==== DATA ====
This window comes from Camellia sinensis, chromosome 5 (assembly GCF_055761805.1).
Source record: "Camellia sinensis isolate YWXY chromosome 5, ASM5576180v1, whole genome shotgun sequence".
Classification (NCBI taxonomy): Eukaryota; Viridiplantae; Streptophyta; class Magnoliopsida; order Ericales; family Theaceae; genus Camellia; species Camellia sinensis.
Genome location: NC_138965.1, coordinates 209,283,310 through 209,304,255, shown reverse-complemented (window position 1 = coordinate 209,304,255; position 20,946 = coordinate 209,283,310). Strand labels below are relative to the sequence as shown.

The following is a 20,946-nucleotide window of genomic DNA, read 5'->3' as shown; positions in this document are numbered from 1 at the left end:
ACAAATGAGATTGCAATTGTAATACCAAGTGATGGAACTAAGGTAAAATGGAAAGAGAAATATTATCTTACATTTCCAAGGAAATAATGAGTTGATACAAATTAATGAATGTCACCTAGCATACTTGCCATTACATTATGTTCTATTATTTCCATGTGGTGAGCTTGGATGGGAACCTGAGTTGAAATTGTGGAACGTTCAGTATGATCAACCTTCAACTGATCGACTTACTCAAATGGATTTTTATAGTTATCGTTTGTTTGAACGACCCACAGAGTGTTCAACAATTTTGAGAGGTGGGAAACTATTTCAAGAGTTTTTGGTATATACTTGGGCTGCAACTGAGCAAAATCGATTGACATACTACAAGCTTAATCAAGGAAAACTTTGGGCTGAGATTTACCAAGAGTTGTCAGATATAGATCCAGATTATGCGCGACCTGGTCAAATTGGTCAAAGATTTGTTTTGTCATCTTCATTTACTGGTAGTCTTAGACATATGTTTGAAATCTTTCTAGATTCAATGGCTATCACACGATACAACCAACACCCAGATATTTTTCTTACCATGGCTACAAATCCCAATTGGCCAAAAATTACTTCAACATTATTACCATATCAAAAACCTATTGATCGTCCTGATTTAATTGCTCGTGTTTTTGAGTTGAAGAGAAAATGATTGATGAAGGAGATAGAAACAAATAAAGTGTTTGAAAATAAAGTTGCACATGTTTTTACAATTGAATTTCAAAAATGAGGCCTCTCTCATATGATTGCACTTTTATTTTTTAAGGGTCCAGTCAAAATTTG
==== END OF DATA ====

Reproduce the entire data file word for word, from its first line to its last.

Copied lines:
This window comes from Camellia sinensis, chromosome 5 (assembly GCF_055761805.1).
Source record: "Camellia sinensis isolate YWXY chromosome 5, ASM5576180v1, whole genome shotgun sequence".
Classification (NCBI taxonomy): Eukaryota; Viridiplantae; Streptophyta; class Magnoliopsida; order Ericales; family Theaceae; genus Camellia; species Camellia sinensis.
Genome location: NC_138965.1, coordinates 209,283,310 through 209,304,255, shown reverse-complemented (window position 1 = coordinate 209,304,255; position 20,946 = coordinate 209,283,310). Strand labels below are relative to the sequence as shown.

The following is a 20,946-nucleotide window of genomic DNA, read 5'->3' as shown; positions in this document are numbered from 1 at the left end:
ACAAATGAGATTGCAATTGTAATACCAAGTGATGGAACTAAGGTAAAATGGAAAGAGAAATATTATCTTACATTTCCAAGGAAATAATGAGTTGATACAAATTAATGAATGTCACCTAGCATACTTGCCATTACATTATGTTCTATTATTTCCATGTGGTGAGCTTGGATGGGAACCTGAGTTGAAATTGTGGAACGTTCAGTATGATCAACCTTCAACTGATCGACTTACTCAAATGGATTTTTATAGTTATCGTTTGTTTGAACGACCCACAGAGTGTTCAACAATTTTGAGAGGTGGGAAACTATTTCAAGAGTTTTTGGTATATACTTGGGCTGCAACTGAGCAAAATCGATTGACATACTACAAGCTTAATCAAGGAAAACTTTGGGCTGAGATTTACCAAGAGTTGTCAGATATAGATCCAGATTATGCGCGACCTGGTCAAATTGGTCAAAGATTTGTTTTGTCATCTTCATTTACTGGTAGTCTTAGACATATGTTTGAAATCTTTCTAGATTCAATGGCTATCACACGATACAACCAACACCCAGATATTTTTCTTACCATGGCTACAAATCCCAATTGGCCAAAAATTACTTCAACATTATTACCATATCAAAAACCTATTGATCGTCCTGATTTAATTGCTCGTGTTTTTGAGTTGAAGAGAAAATGATTGATGAAGGAGATAGAAACAAATAAAGTGTTTGAAAATAAAGTTGCACATGTTTTTACAATTGAATTTCAAAAATGAGGCCTCTCTCATATGATTGCACTTTTATTTTTTAAGGGTCCAGTCAAAATTTG